[Lebanon] Civic Space Quarterly, April 2022-June 2022

[Lebanon] Civic Space Quarterly, April-June 2022

Civic Freedoms Under Threat 

Civic Space Quarterly. A periodical bulletin from CeSSRA’s Civil Society Observatory. 

The Civic Space Quarterly provides a periodic update on the state of civil society and civic space in Lebanon. It is based on data from the CeSSRA’s Civil Society Observatory research programme. 

1. Civic Space Trends for April - June 2022 

a) Freedom Of Assembly: Workers Groups Remain the Main Mobilising Actor

Overview of Collective Actions Mapped

The period that spans from April 1 to June 30, 2022 saw 288 collective actions. This is a decrease of 23% compared with the first quarter of 2022 when 375 collective actions were mapped.

Mobilisations during the second quarter of 2022 reveal similar trends to those witnessed from January to March 2022. Protesters resorted to sit-ins and demonstrations (63% of all mobilisations) and roadblocks (23%) to demand reforms (31%) and socioeconomic rights (32%). They also rejected policy decisions (18%) such as the cancellation of the mechanical examination for cars, and the ban on subsidised flour use except for bread bakeries.

From April to June 2022, workers groups were the main mobilising actor leading 50% (144) of all mobilisations. This is consistent with the first quarter of 2022. Public administration employees, teachers, contract professors, judicial assistants, military retirees, healthcare workers and other workers groups mobilised to demand increases in wages, transportation allowances, social assistance, health coverage, and payment of school fees for their children.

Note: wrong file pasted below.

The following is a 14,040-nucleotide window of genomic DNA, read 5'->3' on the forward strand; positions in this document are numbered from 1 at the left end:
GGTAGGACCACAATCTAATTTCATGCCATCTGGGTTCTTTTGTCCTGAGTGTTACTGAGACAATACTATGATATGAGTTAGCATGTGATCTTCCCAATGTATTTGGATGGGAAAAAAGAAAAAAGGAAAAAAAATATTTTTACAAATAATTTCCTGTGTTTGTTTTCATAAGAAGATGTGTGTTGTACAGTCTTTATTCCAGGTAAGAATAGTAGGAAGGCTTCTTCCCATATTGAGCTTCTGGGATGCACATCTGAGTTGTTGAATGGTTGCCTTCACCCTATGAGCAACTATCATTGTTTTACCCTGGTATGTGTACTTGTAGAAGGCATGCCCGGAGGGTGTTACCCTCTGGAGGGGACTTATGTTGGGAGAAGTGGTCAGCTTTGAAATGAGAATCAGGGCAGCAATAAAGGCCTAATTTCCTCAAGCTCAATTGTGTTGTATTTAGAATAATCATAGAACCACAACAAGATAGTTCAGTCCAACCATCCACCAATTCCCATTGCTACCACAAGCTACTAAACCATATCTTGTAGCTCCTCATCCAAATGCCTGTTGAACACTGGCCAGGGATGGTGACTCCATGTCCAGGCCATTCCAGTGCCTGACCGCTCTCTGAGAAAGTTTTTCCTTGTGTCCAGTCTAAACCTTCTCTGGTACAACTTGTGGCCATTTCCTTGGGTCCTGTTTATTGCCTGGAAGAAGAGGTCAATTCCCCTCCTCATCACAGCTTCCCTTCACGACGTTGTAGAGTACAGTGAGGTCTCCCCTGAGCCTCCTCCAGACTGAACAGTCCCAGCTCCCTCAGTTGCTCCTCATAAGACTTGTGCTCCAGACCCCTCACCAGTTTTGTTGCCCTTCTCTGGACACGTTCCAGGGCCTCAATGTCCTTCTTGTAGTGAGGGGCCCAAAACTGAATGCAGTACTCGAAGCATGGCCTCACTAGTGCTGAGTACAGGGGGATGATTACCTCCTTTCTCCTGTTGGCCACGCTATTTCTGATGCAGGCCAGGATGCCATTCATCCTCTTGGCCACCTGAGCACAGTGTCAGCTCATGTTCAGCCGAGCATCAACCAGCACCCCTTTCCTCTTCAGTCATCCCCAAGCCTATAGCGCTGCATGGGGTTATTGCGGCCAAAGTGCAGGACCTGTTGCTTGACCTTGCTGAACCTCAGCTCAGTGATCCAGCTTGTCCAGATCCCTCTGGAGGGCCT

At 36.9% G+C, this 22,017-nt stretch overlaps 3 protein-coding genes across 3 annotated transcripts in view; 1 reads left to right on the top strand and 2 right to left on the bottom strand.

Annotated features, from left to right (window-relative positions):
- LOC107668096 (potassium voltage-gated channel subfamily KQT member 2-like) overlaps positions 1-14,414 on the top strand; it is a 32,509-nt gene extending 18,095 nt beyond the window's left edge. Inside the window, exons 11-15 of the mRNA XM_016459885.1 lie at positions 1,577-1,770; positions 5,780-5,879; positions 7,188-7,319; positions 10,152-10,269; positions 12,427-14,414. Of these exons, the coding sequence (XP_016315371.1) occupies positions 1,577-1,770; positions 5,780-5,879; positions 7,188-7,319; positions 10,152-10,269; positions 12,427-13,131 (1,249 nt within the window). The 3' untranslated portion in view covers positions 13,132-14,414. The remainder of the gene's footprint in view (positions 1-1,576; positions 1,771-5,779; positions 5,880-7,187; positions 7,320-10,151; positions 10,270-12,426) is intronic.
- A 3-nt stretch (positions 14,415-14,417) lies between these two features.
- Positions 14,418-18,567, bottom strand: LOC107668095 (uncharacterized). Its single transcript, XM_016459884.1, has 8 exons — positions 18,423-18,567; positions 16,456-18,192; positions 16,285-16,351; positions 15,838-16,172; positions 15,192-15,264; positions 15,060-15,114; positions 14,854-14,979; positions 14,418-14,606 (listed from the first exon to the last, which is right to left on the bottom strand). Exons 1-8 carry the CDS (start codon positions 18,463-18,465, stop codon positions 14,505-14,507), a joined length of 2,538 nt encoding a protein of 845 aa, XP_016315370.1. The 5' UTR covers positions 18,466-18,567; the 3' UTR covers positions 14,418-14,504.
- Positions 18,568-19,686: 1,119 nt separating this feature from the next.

Collective and informal groups organised 22% of the mobilisations to denounce deteriorating socio-economic living conditions as they suffer from bread shortages, increase in fuel prices, medicines shortages, extended water and electricity cuts, further decrease in purchasing power, and rise in commodity prices.

On parliamentary elections day, May 15, numerous physical clashes over election-related disputes were monitored nationwide (more on violations below). However, only 5 collective actions related to parliamentary elections were organised in May and June: political parties supporters organised 3 mobilisations to protest election results, and civil servants who worked in polling stations held 2 sit-ins to demand the payment of their dues.



*More than one mode of action, mobilising actor, grievance, and objective can be used per collective action.


Constant Restrictions on Freedom of Assembly 

From April 1 to June 30, 2022, 12 collective actions were met with repression, with 8 mobilisations repressed in April. Means of repression included summoning and interrogations (9), assaults on demonstrators (6), restrictions on freedom of assembly (3), and arrests (1). The number of repressed mobilisations remained constant compared to the first quarter of the year.

Means of Repression